X-Men ’97’s big villain reveal gives mutants their second-greatest enemy

With only its three-part finale blitz left to go, X-Men ’97 has revealed its big villain, and it’s the same as their old one.

This isn’t a criticism! It’s precisely in line with the biggest theme of X-Men history that most adaptations have refused to touch — that mutants only represent one option for the future of humanity. There are other children of humanity’s hubris, they want their day in the sun, and they’re willing to kill mutants and humans to get it.

[Ed. note: This piece contains spoilers for X-Men ’97 episode 7, “Bright Eyes.”]

A wireframe image of Nimrod’s face from X-Men ’97. Image: Marvel Studios Animation

In “Bright Eyes,” the X-Men search for the mastermind behind the kaiju-Sentinel slaughter at Genosha, tracking leads to Mutant Enemies No. 1 and No. 2: Henry Peter Gyrich, a human-supremacist government agent in prison for (seemingly) murdering Professor X; and Bolivar Trask, the creator of the Sentinel robots.

We see a shadowy figure smother Gyrich so he won’t be able to reveal any more secrets. And when the X-Men meet up with Trask, it’s in a secret facility housing advanced cybernetics, staffed by guards bearing an “OZT” insignia. Trask undergoes a strange transformation and seems about to beat all the X-Men singlehandedly until Cable shows up to help, and to deliver a warning: Gyrich, Trask, and even Mister Sinister are working for someone even more terrifying.

The final moments of the episode reveal that person to be that shadowy figure, and even give him a name: Bastion.

Who is Bastion?

Bastion has been around the X-Men villain block a few times, but he’s best known as the villain of the 1997 story arc Operation: Zero Tolerance — hence that acronym seen in “Bright Eyes,” and the title of X-Men ’97’s three-part finale arc, “Tolerance Is Extinction.”

In a period when anti-mutant sentiment was at an all-time high (the X-Men had to kill the Avengers and Fantastic Four in order to save the world; they actually survived, don’t worry about it), a mysterious guy named Sebastian Gilberti convinced the U.S. government to back his plan for mutant eradication.

That plan was to create the Prime Sentinels, which are like if Sentinels were human sleeper agents. “Bastion” developed nanotechnology that could be implanted in unknowing humans, transforming them at his will into powerful, tricked-out cyborgs and putting their actions under his control — exactly what seems to have happened to Bolivar Trask in “Bright Eyes.”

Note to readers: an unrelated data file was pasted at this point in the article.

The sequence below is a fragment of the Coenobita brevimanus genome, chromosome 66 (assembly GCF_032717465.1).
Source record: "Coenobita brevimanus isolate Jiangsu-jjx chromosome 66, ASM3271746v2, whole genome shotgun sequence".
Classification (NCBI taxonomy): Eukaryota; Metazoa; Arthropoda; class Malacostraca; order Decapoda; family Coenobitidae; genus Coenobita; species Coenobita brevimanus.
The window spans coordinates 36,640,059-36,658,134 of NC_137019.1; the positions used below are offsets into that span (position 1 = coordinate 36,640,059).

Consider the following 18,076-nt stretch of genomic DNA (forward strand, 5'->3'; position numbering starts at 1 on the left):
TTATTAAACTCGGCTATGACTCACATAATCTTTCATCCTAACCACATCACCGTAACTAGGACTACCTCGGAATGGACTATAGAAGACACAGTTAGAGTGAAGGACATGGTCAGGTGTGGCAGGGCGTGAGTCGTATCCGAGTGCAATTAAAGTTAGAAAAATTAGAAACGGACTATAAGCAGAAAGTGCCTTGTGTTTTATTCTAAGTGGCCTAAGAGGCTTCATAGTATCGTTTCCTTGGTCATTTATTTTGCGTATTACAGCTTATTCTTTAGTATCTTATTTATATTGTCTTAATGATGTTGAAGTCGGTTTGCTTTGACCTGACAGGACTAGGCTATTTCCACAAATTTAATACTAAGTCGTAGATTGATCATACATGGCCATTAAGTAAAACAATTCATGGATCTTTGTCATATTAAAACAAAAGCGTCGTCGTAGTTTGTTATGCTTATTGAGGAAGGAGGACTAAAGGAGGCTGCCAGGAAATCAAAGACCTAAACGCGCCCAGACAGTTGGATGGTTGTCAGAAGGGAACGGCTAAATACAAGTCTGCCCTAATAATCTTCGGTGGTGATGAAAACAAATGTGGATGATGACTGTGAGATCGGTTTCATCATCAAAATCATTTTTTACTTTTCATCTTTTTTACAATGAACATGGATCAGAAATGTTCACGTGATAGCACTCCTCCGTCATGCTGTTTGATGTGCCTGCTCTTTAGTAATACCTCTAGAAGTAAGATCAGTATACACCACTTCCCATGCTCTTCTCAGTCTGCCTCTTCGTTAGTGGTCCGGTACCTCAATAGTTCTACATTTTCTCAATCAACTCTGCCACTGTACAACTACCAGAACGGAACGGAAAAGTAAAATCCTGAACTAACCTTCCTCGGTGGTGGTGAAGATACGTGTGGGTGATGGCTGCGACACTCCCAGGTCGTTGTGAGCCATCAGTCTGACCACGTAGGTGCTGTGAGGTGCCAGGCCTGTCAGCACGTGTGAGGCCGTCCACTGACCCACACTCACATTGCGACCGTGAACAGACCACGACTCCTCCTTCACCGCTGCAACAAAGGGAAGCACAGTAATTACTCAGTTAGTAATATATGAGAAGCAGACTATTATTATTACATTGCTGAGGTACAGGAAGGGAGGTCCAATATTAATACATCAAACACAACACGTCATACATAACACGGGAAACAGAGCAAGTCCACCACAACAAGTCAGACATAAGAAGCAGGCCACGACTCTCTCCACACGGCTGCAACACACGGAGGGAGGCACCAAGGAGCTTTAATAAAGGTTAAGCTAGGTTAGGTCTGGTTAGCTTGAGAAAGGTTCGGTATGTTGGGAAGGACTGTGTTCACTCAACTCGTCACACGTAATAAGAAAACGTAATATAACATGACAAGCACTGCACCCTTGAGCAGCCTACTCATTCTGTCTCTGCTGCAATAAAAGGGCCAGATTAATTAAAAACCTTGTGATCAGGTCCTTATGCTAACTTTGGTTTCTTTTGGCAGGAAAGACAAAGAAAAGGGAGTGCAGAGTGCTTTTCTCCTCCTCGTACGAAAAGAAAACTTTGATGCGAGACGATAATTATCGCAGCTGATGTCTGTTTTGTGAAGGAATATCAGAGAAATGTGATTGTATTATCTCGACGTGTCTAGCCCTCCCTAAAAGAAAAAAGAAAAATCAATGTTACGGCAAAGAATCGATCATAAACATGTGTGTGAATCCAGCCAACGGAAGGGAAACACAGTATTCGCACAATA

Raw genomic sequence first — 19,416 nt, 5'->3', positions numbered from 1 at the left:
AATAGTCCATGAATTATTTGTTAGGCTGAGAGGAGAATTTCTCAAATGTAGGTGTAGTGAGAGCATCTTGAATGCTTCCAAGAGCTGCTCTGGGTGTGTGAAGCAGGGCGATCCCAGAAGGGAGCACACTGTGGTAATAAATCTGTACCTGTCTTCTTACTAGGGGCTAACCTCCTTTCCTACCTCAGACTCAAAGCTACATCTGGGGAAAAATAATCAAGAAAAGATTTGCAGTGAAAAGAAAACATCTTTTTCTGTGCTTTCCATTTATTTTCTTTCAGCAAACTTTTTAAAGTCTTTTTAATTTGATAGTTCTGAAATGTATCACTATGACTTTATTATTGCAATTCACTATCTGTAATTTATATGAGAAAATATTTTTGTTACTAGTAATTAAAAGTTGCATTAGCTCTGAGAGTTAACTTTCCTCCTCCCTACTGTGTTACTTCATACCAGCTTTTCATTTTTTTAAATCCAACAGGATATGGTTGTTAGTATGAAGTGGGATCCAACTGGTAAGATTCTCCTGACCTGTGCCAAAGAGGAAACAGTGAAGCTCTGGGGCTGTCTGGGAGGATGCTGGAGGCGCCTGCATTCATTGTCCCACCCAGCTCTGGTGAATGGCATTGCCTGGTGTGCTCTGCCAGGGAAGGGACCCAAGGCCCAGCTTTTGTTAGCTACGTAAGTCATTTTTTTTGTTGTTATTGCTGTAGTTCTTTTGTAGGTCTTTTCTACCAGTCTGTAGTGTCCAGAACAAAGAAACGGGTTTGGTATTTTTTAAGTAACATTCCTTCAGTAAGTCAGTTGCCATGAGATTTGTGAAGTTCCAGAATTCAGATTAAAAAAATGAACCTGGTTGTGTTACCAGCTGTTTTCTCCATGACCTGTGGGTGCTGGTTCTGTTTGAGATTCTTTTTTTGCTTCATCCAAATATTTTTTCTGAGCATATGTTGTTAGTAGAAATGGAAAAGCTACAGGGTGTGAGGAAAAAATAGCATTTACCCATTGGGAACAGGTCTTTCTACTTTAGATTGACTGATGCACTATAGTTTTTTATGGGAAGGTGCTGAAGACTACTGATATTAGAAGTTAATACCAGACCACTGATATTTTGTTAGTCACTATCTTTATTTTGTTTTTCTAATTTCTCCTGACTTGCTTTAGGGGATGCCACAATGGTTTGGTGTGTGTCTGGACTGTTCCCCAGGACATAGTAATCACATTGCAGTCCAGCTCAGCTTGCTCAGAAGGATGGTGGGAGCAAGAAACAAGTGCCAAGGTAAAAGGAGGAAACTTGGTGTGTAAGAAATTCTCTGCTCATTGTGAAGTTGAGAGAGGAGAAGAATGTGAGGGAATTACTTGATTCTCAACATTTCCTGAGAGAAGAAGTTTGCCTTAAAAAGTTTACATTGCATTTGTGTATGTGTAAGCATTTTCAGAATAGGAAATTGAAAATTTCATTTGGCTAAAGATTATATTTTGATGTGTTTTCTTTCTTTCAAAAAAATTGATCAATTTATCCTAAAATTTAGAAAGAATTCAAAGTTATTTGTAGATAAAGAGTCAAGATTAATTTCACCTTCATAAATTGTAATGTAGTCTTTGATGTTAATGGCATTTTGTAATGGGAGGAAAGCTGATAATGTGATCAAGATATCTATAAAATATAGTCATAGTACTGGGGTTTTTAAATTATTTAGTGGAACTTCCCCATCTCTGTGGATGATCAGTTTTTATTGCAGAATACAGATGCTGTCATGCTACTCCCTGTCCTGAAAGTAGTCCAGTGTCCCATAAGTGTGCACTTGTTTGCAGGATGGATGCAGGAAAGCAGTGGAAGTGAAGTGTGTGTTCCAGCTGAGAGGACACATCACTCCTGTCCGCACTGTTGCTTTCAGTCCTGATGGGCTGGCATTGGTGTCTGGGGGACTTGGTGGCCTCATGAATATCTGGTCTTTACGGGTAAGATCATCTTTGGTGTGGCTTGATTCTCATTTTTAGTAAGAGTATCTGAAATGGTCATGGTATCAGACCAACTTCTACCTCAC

But Bastion wasn’t the normal (if hateful) human dude that he seemed, and “Bright Eyes” has some hints about this as well. He refers to Mister Sinister as a “villain of old” who had failed to kill the X-Men for years, and Sinister fires right back that Bastion was “one of those villains once.”

“Yet unlike the rest of you, I evolved,” Bastion responds.

In the comics, it was eventually revealed that Bastion had his own cyborg secret, unbeknownst even to him — he had, and had always been, an offshoot of the most powerful Sentinel to ever exist, Nimrod.

Who the hell is Nimrod?

Nimrod and Omega Sentinel, two advanced Sentinel versions, in the potential future Human-Machine-Mutant War 100 years after our present, in Powers of X #1, Marvel Comics (2019).
Nimrod (left), in Powers of X #1.
Jonathan Hickman, R.B. Silva/Marvel Comics

Nimrod is the the Skynet of X-Men stories, a mutant-hunting artificial intelligence from the future. In Marvel Comics canon, all Sentinel production eventually leads to the creation of a Nimrod, in every timeline. And in every timeline, Nimrod and his cohort of mutant-hunting machines eventually decide that mutants aren’t their only enemies, and turn on the rest of the human species as well.

(Also, in defense of Nimrod’s creators, Chris Claremont and John Romita Jr., he was invented in 1984, when “nimrod” was only just about starting to become better known as an all-purpose American slang insult than as a reference to the biblical hunter.)

Nimrod did appear in X-Men: The Animated Series, largely as a threat in a possible future, or one who’d time-traveled to the present. Back in the 1992-1997 era, there simply weren’t a lot of Nimrod stories to choose from.

The idea that the X-Men fight to protect mutants and humans from the threat of rogue artificial intelligence might seem like a strange one — but that’s largely because most modern X-Men adaptations have, in the name of “realism,” discarded big purple robots as a consistent X-Men threat. No Sentinels, no Nimrod, no three-way human-mutant-AI war.

Sentinels have become a lot more than lumbering purple robots

It’s illustrative to point out that Bolivar Trask, the Sentinels, and the sentient Sentinel factory Master Mold were introduced in 1965, squarely in the B-movie era of the Atomic Age.

By contrast, Nimrod was created the year that The Terminator came out. As technology, and our concerns about technology, have evolved, the way X-Men creators conceive of Sentinels has evolved with it. In the late 1990s, personal computers and casual access to the internet were ferociously integrating more and more tech into everyday life. The real potential computer apocalypse, Y2K, was becoming widely known! It’s no wonder that Nimrod, and the idea of rogue technology, would be worked back into the fundament of the X-Men.

X-Men stories are, as always, about the conflict between humanity and the idea that our mutant children are the natural future of the species. But looming quietly in the background is a steady drumbeat, warning that if humanity isn’t careful in how it creates its technological children — if it doesn’t just teach children to hate, but expressly creates beings for that purpose — it will bring about its own destruction.

It’s the kind of story that X-Men: The Animated Series couldn’t have told in 1997, which exactly why it’s so exciting that X-Men ’97 is picking up the torch.